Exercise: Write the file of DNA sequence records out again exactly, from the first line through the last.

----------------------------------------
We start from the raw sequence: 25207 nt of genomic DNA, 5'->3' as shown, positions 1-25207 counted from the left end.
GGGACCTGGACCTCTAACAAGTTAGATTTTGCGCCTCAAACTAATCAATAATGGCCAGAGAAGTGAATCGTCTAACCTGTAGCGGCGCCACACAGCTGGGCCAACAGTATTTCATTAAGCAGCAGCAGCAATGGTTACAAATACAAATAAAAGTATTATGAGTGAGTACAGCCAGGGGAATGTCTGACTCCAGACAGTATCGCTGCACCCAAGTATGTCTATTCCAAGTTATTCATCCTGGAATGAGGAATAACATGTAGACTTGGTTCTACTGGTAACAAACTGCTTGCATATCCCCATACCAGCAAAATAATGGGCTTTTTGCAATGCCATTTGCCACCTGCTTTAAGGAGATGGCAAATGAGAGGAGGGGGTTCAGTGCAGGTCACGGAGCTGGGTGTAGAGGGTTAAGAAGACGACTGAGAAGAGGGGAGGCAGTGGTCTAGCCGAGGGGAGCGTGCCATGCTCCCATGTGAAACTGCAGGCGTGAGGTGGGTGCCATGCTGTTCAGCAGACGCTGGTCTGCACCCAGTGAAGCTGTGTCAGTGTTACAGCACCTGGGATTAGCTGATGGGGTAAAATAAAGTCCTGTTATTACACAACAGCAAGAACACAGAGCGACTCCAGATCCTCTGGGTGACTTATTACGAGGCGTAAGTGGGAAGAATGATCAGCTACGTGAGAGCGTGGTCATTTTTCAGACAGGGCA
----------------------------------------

We start from the raw sequence: 25207 nt of genomic DNA, 5'->3' as shown, positions 1-25207 counted from the left end.
GGGACCTGGACCTCTAACAAGTTAGATTTTGCGCCTCAAACTAATCAATAATGGCCAGAGAAGTGAATCGTCTAACCTGTAGCGGCGCCACACAGCTGGGCCAACAGTATTTCATTAAGCAGCAGCAGCAATGGTTACAAATACAAATAAAAGTATTATGAGTGAGTACAGCCAGGGGAATGTCTGACTCCAGACAGTATCGCTGCACCCAAGTATGTCTATTCCAAGTTATTCATCCTGGAATGAGGAATAACATGTAGACTTGGTTCTACTGGTAACAAACTGCTTGCATATCCCCATACCAGCAAAATAATGGGCTTTTTGCAATGCCATTTGCCACCTGCTTTAAGGAGATGGCAAATGAGAGGAGGGGGTTCAGTGCAGGTCACGGAGCTGGGTGTAGAGGGTTAAGAAGACGACTGAGAAGAGGGGAGGCAGTGGTCTAGCCGAGGGGAGCGTGCCATGCTCCCATGTGAAACTGCAGGCGTGAGGTGGGTGCCATGCTGTTCAGCAGACGCTGGTCTGCACCCAGTGAAGCTGTGTCAGTGTTACAGCACCTGGGATTAGCTGATGGGGTAAAATAAAGTCCTGTTATTACACAACAGCAAGAACACAGAGCGACTCCAGATCCTCTGGGTGACTTATTACGAGGCGTAAGTGGGAAGAATGATCAGCTACGTGAGAGCGTGGTCATTTTTCAGACAGGGCA